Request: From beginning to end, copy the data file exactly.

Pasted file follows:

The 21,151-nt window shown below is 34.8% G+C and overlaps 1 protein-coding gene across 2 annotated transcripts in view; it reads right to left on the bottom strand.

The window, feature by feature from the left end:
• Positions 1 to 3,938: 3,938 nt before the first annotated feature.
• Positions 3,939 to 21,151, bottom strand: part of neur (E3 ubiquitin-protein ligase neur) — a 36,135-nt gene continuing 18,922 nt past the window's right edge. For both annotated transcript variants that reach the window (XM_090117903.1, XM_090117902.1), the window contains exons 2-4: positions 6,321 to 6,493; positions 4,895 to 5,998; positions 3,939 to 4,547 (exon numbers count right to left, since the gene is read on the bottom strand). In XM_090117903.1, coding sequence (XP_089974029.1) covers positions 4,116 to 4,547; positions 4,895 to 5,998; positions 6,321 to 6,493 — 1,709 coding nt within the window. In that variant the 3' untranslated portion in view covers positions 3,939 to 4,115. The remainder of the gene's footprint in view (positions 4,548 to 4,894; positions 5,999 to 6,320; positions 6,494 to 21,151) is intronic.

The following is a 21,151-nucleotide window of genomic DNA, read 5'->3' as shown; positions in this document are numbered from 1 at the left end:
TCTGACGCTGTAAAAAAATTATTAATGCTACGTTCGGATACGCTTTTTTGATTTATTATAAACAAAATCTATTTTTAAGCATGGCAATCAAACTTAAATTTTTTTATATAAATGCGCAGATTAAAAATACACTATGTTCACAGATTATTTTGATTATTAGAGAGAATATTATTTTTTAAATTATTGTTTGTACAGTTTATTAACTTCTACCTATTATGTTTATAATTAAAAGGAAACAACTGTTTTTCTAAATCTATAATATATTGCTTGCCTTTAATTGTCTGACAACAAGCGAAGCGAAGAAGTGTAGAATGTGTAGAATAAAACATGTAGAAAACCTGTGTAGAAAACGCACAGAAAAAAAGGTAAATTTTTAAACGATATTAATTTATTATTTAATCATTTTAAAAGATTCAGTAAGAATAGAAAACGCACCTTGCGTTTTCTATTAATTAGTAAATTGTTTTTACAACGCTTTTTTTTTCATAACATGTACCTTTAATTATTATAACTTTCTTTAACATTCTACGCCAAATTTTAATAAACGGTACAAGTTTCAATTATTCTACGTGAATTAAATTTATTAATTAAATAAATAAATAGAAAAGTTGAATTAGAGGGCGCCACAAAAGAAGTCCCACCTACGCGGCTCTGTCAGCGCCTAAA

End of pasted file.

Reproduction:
The 21,151-nt window shown below is 34.8% G+C and overlaps 1 protein-coding gene across 2 annotated transcripts in view; it reads right to left on the bottom strand.

The window, feature by feature from the left end:
• Positions 1 to 3,938: 3,938 nt before the first annotated feature.
• Positions 3,939 to 21,151, bottom strand: part of neur (E3 ubiquitin-protein ligase neur) — a 36,135-nt gene continuing 18,922 nt past the window's right edge. For both annotated transcript variants that reach the window (XM_090117903.1, XM_090117902.1), the window contains exons 2-4: positions 6,321 to 6,493; positions 4,895 to 5,998; positions 3,939 to 4,547 (exon numbers count right to left, since the gene is read on the bottom strand). In XM_090117903.1, coding sequence (XP_089974029.1) covers positions 4,116 to 4,547; positions 4,895 to 5,998; positions 6,321 to 6,493 — 1,709 coding nt within the window. In that variant the 3' untranslated portion in view covers positions 3,939 to 4,115. The remainder of the gene's footprint in view (positions 4,548 to 4,894; positions 5,999 to 6,320; positions 6,494 to 21,151) is intronic.

The following is a 21,151-nucleotide window of genomic DNA, read 5'->3' as shown; positions in this document are numbered from 1 at the left end:
TCTGACGCTGTAAAAAAATTATTAATGCTACGTTCGGATACGCTTTTTTGATTTATTATAAACAAAATCTATTTTTAAGCATGGCAATCAAACTTAAATTTTTTTATATAAATGCGCAGATTAAAAATACACTATGTTCACAGATTATTTTGATTATTAGAGAGAATATTATTTTTTAAATTATTGTTTGTACAGTTTATTAACTTCTACCTATTATGTTTATAATTAAAAGGAAACAACTGTTTTTCTAAATCTATAATATATTGCTTGCCTTTAATTGTCTGACAACAAGCGAAGCGAAGAAGTGTAGAATGTGTAGAATAAAACATGTAGAAAACCTGTGTAGAAAACGCACAGAAAAAAAGGTAAATTTTTAAACGATATTAATTTATTATTTAATCATTTTAAAAGATTCAGTAAGAATAGAAAACGCACCTTGCGTTTTCTATTAATTAGTAAATTGTTTTTACAACGCTTTTTTTTTCATAACATGTACCTTTAATTATTATAACTTTCTTTAACATTCTACGCCAAATTTTAATAAACGGTACAAGTTTCAATTATTCTACGTGAATTAAATTTATTAATTAAATAAATAAATAGAAAAGTTGAATTAGAGGGCGCCACAAAAGAAGTCCCACCTACGCGGCTCTGTCAGCGCCTAAA